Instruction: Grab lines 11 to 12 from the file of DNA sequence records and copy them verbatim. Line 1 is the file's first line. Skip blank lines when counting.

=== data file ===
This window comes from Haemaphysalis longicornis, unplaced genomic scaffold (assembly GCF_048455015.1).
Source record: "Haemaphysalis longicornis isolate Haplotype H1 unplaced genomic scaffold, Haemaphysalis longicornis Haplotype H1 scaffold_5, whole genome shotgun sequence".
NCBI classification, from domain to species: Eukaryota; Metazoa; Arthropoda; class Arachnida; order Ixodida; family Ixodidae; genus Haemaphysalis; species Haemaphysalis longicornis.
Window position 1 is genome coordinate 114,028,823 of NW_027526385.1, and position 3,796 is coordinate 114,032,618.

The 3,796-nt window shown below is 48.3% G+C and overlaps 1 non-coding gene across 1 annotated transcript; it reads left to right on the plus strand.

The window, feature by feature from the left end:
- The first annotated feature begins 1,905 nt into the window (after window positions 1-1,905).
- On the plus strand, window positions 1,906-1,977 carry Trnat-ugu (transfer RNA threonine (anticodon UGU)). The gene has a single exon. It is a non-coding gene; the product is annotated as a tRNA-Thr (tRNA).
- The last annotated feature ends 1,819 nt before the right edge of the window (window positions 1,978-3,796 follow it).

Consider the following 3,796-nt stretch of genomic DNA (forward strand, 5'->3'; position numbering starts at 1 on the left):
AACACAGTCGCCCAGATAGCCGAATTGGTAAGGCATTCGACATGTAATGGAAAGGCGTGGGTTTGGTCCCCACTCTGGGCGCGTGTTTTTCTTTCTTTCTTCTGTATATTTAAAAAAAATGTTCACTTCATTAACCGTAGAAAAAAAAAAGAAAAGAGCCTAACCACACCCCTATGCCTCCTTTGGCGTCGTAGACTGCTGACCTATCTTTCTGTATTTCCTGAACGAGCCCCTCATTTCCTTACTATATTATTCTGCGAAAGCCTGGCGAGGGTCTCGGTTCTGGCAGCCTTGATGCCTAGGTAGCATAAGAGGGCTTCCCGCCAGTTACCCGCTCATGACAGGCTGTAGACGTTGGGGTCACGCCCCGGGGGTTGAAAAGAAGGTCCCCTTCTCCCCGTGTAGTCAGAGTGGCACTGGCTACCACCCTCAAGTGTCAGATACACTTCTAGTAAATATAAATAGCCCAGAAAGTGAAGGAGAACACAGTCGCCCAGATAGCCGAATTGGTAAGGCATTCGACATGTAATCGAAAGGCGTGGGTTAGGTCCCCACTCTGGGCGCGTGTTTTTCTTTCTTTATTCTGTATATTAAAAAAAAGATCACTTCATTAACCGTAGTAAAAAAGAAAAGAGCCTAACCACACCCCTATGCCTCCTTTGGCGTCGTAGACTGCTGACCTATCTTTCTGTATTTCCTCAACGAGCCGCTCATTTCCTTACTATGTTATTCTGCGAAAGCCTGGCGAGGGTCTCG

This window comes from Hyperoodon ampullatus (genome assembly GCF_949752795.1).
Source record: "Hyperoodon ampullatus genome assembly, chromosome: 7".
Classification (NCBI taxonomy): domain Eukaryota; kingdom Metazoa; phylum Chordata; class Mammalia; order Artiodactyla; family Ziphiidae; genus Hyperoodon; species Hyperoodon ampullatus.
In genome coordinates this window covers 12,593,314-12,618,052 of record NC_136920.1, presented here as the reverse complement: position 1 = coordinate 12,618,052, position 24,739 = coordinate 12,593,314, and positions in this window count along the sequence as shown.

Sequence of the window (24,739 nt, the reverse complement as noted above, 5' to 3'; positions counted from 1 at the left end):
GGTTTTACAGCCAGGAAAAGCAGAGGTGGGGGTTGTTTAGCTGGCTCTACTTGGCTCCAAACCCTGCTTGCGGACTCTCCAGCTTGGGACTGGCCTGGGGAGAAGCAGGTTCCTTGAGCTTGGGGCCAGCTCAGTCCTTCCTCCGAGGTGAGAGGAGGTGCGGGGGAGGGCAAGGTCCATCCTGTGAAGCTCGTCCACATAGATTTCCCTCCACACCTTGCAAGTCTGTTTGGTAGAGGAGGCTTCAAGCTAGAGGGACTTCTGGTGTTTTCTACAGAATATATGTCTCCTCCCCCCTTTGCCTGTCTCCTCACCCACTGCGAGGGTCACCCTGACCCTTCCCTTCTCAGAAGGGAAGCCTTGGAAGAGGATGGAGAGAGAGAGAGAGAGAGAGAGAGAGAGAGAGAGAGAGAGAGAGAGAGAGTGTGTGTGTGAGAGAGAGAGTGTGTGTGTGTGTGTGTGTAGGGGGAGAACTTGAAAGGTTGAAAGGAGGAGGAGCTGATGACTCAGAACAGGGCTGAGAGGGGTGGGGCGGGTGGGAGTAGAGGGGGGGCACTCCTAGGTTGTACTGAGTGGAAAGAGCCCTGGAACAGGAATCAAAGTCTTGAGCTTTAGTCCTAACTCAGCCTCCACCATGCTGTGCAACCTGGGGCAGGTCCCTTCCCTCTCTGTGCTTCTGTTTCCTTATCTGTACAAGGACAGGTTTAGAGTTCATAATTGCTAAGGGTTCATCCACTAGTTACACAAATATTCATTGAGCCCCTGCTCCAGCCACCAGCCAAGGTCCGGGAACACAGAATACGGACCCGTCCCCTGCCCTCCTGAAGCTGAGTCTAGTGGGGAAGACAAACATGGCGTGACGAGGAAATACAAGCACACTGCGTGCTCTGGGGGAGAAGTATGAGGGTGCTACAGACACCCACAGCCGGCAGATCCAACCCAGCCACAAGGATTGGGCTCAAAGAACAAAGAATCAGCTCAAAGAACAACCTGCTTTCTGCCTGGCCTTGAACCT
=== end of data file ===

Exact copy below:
AACACAGTCGCCCAGATAGCCGAATTGGTAAGGCATTCGACATGTAATGGAAAGGCGTGGGTTTGGTCCCCACTCTGGGCGCGTGTTTTTCTTTCTTTCTTCTGTATATTTAAAAAAAATGTTCACTTCATTAACCGTAGAAAAAAAAAAGAAAAGAGCCTAACCACACCCCTATGCCTCCTTTGGCGTCGTAGACTGCTGACCTATCTTTCTGTATTTCCTGAACGAGCCCCTCATTTCCTTACTATATTATTCTGCGAAAGCCTGGCGAGGGTCTCGGTTCTGGCAGCCTTGATGCCTAGGTAGCATAAGAGGGCTTCCCGCCAGTTACCCGCTCATGACAGGCTGTAGACGTTGGGGTCACGCCCCGGGGGTTGAAAAGAAGGTCCCCTTCTCCCCGTGTAGTCAGAGTGGCACTGGCTACCACCCTCAAGTGTCAGATACACTTCTAGTAAATATAAATAGCCCAGAAAGTGAAGGAGAACACAGTCGCCCAGATAGCCGAATTGGTAAGGCATTCGACATGTAATCGAAAGGCGTGGGTTAGGTCCCCACTCTGGGCGCGTGTTTTTCTTTCTTTATTCTGTATATTAAAAAAAAGATCACTTCATTAACCGTAGTAAAAAAGAAAAGAGCCTAACCACACCCCTATGCCTCCTTTGGCGTCGTAGACTGCTGACCTATCTTTCTGTATTTCCTCAACGAGCCGCTCATTTCCTTACTATGTTATTCTGCGAAAGCCTGGCGAGGGTCTCG

This window comes from Hyperoodon ampullatus (genome assembly GCF_949752795.1).